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Grapevine flavescence dorée symptoms © Sandrine Eveillard

Grapevine flavescence dorée

Alternative and sustainable control methods

Current research is looking for control strategies that will allow inputs to be reduced. They are based on new knowledge about the insect vector’s behaviour with a view to preventing mating or attracting the vector to a specific site to kill it in a targeted manner. Researchers are also looking for grapevines resistant to flavescence dorée.

By Pascale Mollier - Julien Chuche - Denis Thiéry - Daciana Papura - Sylvie Malembic - Alain Blanchard - Xavier Foissac, translated by Daniel McKinnon
Updated on 09/06/2016
Published on 03/26/2013

Antenna of Scaphoideus titanus, the grapevine leafhopper, under scanning electron microscope. This insect is responsible for disseminating flavescence dorée, a serious phytoplasmosis of grapevines. Almost spherical particles are found at the surface of the antenna retained by ornamentations. Called brochosomes, they contain a liquid with which the insect coats itself and which has a protective role. The bar scale is 2 µm.. © INRA, TAUBAN Dominique
Antenna of Scaphoideus titanus, the grapevine leafhopper, under scanning electron microscope. This insect is responsible for disseminating flavescence dorée, a serious phytoplasmosis of grapevines. Almost spherical particles are found at the surface of the antenna retained by ornamentations. Called brochosomes, they contain a liquid with which the insect coats itself and which has a protective role. The bar scale is 2 µm. © INRA, TAUBAN Dominique

Compulsory control plans for the vector are based on the use of synthetic insecticides and are polluting and costly. They may also lead to resistance in the long term and have negative effects on the environment. Current research seeks to develop control strategies that will allow inputs to be reduced.

Scrambling signals

Leafhoppers use vibrating signals sent through the vine to find its mate. Males produce vibrations that females feel and respond to if they are available. The intensity, wave length and frequency of the female’s vibrations communicate to the male her location and her availability. A possible leafhopper control technique would therefore be to artificially create vibrations to disrupt communication between males and females. Males would thus be unable to find females and would be unable to mate, or only have a greatly reduced opportunity to mate. Initial studies carried out in Italy were conclusive in both labs and in vineyards.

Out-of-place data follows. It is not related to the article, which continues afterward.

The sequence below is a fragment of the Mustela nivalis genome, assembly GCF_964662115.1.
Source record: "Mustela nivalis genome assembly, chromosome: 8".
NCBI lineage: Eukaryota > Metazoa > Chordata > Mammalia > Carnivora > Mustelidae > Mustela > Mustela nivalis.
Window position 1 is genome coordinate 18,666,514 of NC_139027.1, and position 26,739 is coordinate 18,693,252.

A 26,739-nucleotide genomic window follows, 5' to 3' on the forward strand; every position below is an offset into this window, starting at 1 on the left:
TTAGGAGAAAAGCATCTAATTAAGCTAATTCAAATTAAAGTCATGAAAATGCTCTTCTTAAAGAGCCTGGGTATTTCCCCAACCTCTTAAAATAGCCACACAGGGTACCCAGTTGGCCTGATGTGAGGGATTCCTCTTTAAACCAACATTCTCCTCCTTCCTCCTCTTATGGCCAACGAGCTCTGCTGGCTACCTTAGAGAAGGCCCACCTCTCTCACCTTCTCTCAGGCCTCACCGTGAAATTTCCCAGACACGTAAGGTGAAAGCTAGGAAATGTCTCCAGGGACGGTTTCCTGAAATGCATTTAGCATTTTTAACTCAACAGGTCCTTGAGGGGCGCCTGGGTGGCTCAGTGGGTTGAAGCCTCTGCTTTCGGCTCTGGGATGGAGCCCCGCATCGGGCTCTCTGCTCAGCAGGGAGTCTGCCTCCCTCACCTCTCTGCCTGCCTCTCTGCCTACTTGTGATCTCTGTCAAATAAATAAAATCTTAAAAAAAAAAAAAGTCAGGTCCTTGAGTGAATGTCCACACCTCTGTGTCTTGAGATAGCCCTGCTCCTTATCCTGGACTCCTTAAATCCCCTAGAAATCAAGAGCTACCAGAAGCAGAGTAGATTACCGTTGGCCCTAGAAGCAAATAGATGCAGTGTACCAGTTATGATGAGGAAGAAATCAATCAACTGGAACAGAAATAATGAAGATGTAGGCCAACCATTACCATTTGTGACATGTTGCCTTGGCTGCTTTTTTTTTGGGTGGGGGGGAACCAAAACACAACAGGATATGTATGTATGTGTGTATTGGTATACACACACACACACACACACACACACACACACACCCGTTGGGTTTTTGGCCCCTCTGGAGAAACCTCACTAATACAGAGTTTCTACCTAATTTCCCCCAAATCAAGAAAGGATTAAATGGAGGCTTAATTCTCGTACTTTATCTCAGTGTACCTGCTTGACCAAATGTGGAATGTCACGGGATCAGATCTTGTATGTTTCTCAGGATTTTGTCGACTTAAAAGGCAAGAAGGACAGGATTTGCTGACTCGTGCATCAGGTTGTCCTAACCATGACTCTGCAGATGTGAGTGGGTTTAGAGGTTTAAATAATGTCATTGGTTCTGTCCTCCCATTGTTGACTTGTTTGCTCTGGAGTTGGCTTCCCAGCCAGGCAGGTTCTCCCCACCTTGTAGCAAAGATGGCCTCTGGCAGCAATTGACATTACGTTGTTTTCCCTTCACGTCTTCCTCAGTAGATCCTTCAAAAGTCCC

Using push–pull strategies

Push–pull strategies use attractive and repulsive stimuli simultaneously to manipulate insect behaviour. For example, grapevines may be made repulsive through the use of kaolin while attractive products, such as plant extracts of various American Vitis species, are used to attract the pests to an area where they will be killed. The concentration of insects in a specific area allows populations to be better controlled with less insecticide or through the use of targeted alternative methods. Push–pull techniques such as these have already had promising results in Israel against grapevine phytoplasma vectors such as Hyalesthes obsoletus.

The hunt for resistant vines

INRA researchers have started a programme looking for natural resistance to the phytoplasma and to the vector across the Vitis genus. The phenotyping studies are carried out by observing symptoms and measuring phytoplasma multiplication following infection by the vector in a high-level containment greenhouse. The objective in the short term is to identify the rootstock/graft combinations most resistant to the disease. In the long term, the aim is to identify the genetic basis of the resistance.

(1) Fruit Biology and Pathology Joint Research Unit (UMR 1332 BPF), in collaboration with the Grapevine Health and Wine Quality Joint Research Unit in Colmar (UMR 1131 SVQV) and the Ecophysiology and Grape Functional Genomics Joint Research Unit in Bordeaux (UMR 1287 EGFV).

Reference

Chuche, J., Thiéry, D and Mazzoni, V. 2011. Do Scaphoideus titanus (Hemiptera: Cicadellidae) nymphs use vibrational communication? Naturwissenschaften. 98: 639-42.